The Jets’ wide-receiving corps certainly needs a lot of help heading into the 2020 season. Even after an offseason overhaul, it might be New York’s worst personnel group of the whole 2020 roster.
After Robby Anderson departed for free agency, only Jamison Crowder remained from last year’s core. The club released Quincy Enunwa after another stint on the Injured Reserve list. Meanwhile, former Buccaneer Breshad Perriman came in on a one-year deal. Also, Denzel Mims was drafted in the second round out of Baylor.
This is not a group either Joe Douglas or Adam Gase can be proud of. Therefore, the Jets decided to add another piece to ensure at least some depth to the receiving core. Douglas added former Patriots pass-catcher Chris Hogan on a one-year contract.
Through eight NFL seasons, Hogan has yet to prove himself as a reliable target in either the intermediate or long passing game. He caught only 41 passes during his most productive year. Meanwhile, at the age of 32, the possibility of 2020 being his best gets slimmer by the day. However, he could be a solid pickup at this price.
Career Track Record
Despite playing eight NFL seasons with three teams, Hogan has always been pretty modest when it comes to production as a pass-catcher. He caught 41 throws during his best season in 2014 with the Bills. However, he wasn’t a starting receiver yet at that point and he had started just two of 16 games.
Hogan started more than ten games on only one occasion. This was none other than his debut year with the Patriots in 2016. In 14 games started, the Monmouth product was responsible for just 58 catches and a yards/game average of 17.9. This might be a “just”, but both figures come close or are career-high for him. The same goes for a catch percentage of 65.5.
Buffalo, New England, and Carolina were all unable to get a wildly productive year, let alone a stint, out of Hogan. But what if he was a bigger part of one of those three offensive units?
For starters, Hogan might have actually been underutilized when he was healthy and played to an up-and-down standard. This is not as damaging for the team as it is for the player because different schemes require different versatility plans. However, it does leave the particular receiver in a smaller role, leading his market value to crash after his contract is up.
In Hogan’s case, he wasn’t able to deliver and stick around in a wideout role on three different teams, with three different schemes and game-plans. This might already be a red flag, in addition to his 32 years of age, but Joe Douglas’s newfound genius could mean satisfying production at a low price.
Between 2014 and 2018, Hogan was one of the most efficient low-usage receivers in the league. Out of all receivers with over 125 catches and fewer than 186 catches, he had the seventh-best catch percentage at 63.0.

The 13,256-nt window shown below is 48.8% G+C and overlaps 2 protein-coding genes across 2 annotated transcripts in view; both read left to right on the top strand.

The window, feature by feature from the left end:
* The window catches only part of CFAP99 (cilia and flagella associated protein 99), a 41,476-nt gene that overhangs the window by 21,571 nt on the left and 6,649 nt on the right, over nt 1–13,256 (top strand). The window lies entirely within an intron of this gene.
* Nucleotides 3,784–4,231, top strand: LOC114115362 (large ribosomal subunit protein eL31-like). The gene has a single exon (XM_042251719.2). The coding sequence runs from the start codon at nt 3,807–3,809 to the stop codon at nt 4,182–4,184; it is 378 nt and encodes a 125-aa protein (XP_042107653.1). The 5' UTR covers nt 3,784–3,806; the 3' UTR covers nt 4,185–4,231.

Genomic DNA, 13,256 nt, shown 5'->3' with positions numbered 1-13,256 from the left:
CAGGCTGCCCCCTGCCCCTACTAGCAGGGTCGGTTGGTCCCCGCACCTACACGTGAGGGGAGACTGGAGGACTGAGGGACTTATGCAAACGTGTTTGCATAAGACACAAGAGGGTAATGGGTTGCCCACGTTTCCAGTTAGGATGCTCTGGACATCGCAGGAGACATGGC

Of course, a bigger workload would mean a big regression to the mean. And brutally so, in some cases. Despite being more reliable than most other third/fourth-string receivers out there, he could be a bust if given a bigger role. However, evaluators might have undervalued him enough to only give him back-to-back contracts.
Simple laws of statistical projections show that there’s little probability for Hogan to have his best year beyond his current age of 32. Especially considering his less-than-stellar numbers thus far in his career. However, he could be in a pretty good position to bounce back after a couple of injury-ridden campaigns.
Where He Stands on the Jets Roster
ESPN projects Chris Hogan as a No. 4 wide receiver, behind Jamison Crowder, Denzel Mims, and Breshad Perriman. After Josh Doctson opted out and Vyncint Smith was sidelined for eight weeks, he became a must-have depth asset.
Without an option behind the top three, even the biggest change of plans could mean an even bigger disaster for the Jets’ wide-receiving corps. Moreover, there’s more than enough worrying signs of that group falling shorthanded as the season progresses. Mims has already had hamstring issues while Breshad Perriman’s lack of significant track record as a starter sets him up for a tough first year in the Meadowlands.
If Chris Hogan stays healthy, unlike last year, he could take on a workload bigger than during any other year in his career. This would mean his efficiency might partly come to life. This would lead to good dividends to a pretty shallow Jets receiving core.
While he could be a good depth option, him joining the top trio would not be a preferable scenario for Adam Gase. This would likely be a consequence of injury/underperformance by one of NY’s best weapons. Which in turn weakens Sam Darnold‘s firepower, even with Hogan.
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